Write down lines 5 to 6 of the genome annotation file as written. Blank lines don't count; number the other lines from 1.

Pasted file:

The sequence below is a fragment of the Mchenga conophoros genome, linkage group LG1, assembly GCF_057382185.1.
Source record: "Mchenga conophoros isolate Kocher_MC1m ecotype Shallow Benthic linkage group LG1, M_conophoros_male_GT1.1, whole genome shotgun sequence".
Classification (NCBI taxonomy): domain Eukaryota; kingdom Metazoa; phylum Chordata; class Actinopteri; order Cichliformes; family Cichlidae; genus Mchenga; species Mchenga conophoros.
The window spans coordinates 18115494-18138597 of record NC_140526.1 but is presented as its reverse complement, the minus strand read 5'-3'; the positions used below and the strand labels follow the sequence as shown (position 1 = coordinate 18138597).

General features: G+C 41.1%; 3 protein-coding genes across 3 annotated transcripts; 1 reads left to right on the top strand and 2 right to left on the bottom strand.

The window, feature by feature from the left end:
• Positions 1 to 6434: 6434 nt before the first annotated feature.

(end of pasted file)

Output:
General features: G+C 41.1%; 3 protein-coding genes across 3 annotated transcripts; 1 reads left to right on the top strand and 2 right to left on the bottom strand.

The window, feature by feature from the left end: